The sources to which Taylor refers are the moral ideals, ideas, and understandings that have dominated in various historical eras. Taylor’s basic premise is rather simple, “we are only our selves insofar as we move in a certain space of questions, as we seek and find an orientation to the good (p. 34).” His purpose is not to specify the good, that is, he does not seek to set normative definitions or qualifications. His purpose is to show that self-definition requires a framework in which to be understood. The historical course of his narrative begins with the classical perspective. In this view, self was dependent on a vision of the True or the Ideal. The hierarchical nature of reality presupposed in classical thought meant that self-definition was subservient to the whole. Traditional Christian thought embraced the classical perspective and the preference for self-definition by externals. Obviously, this short sketch of classical thought seems to be absurdly irrelevant in our contemporary world. Self is definitely not defined in relation to externals, but by an extreme interiority, complete rejection of hierarchical schemes, and the assumption that reality is defined empirically rather than conceptually. This book traces the transformation of the classical perspective through history in each of these areas: the movement toward inwardness, the affirmation of ordinary life, and the voice of nature. ~ Peter A. Kindle at Amazon.com
If we can conquer everything except ourselves, the result is that we do not hold the power. More and more power over nature is placed in hands that are weaker and weaker. Heredity, environment, the spirit of the times, “the inevitable dialectic of history,” the media, something is always in the driver’s seat instead of ourselves.
True, we are less courageous, less honest with ourselves, less self-disciplined, cruel, intolerant, snobbish, and inhumane than they were. They were better at the hard virtues; we are better at the soft virtues. The balance is fairly even, I think… When we act morally, we are better than our philosophy. Our ancestors were worse than theirs.
We need grace. We need God. We need to be loved despite our sin. This is infinitely more than what secular psychology says, that we need human positive strokes, that we are O.K. We are not O.K., and we know it, even as we repeat, for the millionth time, the most attractive lie the Devil has ever hooked us on, that sin is a superstition, that we are intrinsically good. Modernized Christianity, in it desperate attempt to be accepted by the world, compromises its bad news of sin and thus trivializes its Good News of salvation. This modernized Christianity will never get what it wants, the world’s acceptance. Even as it taunts us for Puritanism, it envies us for telling the truth that it knows, deep down inside, it has covered up. The patient likes to be told by the nice doctor that there’s nothing seriously wrong, but the patient knows all the time that both are fooling themselves. Dying people in America are usually told they’re going to be “just fine”, and they play along to spare the family the grief and honesty it cannot endure, thus plunging both into a conspiracy of lies. The same is true with regard to the greater illness of the spirit when we indulge in the conspiracy of lies that “everything’s going to be all right.” That’s the song people sing as they march to Hell.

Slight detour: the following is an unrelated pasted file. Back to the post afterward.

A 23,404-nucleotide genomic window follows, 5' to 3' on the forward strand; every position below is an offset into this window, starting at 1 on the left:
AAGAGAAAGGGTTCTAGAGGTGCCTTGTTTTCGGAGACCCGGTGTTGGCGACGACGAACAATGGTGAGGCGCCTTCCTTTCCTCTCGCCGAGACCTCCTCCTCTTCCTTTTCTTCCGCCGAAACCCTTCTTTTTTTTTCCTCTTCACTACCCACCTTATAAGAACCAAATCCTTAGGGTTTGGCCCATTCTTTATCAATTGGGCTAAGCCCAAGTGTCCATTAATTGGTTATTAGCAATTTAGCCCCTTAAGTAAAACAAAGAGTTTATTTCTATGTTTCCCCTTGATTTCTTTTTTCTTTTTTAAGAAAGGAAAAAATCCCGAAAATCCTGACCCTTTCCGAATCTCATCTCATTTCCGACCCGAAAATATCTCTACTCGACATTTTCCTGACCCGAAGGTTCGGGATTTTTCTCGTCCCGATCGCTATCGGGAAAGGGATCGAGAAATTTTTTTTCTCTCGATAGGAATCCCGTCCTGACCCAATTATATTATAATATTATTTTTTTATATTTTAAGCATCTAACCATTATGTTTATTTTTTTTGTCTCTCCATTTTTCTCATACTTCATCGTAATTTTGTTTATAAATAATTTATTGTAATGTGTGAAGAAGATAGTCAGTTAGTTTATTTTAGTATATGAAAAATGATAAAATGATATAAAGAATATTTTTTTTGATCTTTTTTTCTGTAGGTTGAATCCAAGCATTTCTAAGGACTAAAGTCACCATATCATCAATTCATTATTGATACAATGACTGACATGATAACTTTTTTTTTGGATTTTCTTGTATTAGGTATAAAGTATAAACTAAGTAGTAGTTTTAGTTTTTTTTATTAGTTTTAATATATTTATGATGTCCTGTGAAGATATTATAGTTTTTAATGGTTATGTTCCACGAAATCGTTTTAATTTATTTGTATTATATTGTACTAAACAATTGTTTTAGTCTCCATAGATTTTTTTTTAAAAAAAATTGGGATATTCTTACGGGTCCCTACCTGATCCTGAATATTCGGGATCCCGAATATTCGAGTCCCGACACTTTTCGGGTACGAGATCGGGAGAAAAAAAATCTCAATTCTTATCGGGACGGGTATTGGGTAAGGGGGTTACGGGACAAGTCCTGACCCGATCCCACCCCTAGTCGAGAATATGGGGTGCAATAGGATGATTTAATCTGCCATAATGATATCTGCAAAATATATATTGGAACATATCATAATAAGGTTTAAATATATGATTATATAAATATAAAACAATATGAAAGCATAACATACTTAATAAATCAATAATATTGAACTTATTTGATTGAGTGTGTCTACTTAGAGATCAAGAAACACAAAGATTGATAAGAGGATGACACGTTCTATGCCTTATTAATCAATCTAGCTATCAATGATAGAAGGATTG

In a sense, and as in melodrama, killing yourself amounts to confessing. It is confessing that life is too much for you or that you do not understand it. Let’s not go too far in such analogies, however, but rather return to everyday words. It is merely confessing that that “is not worth the trouble.” Living, naturally, is never easy. You continue making the gestures commanded by existence for many reasons, the first of which is habit. Dying voluntarily implies that you have recognized, even instinctively, the ridiculous character of that habit, the absence of any profound reason for living, the insane character of that daily agitation, and the uselessness of suffering. ¶ What, then, is that incalculable feeling that deprives the mind of the sleep necessary to life? A world that can be explained even with bad reasons is a familiar world. But, on the other hand, in a universe suddenly divested of illusions and lights, man feels an alien, a stranger. His exile is without remedy since he is deprived of the memory of a lost home or the hope of a promised land. This divorce between man and his life, the actor and his setting, is properly the feeling of absurdity.
According to Scripture, humankind was created in the image of God. Hoekema discusses the implications of this theme, devoting several chapters to the biblical teaching on God’s image, the teaching of philosophers and theologians through the ages, and his own theological analysis. This second book in a series of doctrinal studies concerns itself with theological anthropology, or the Christian doctrine of man. The theological viewpoint is that of evangelical Christianity from a Reformed or Calvinistic perspective. Suitable for seminary-level anthropology courses, yet accessible to educated laypeople. Extensive bibliography, fully indexed. ~ Publisher’s Description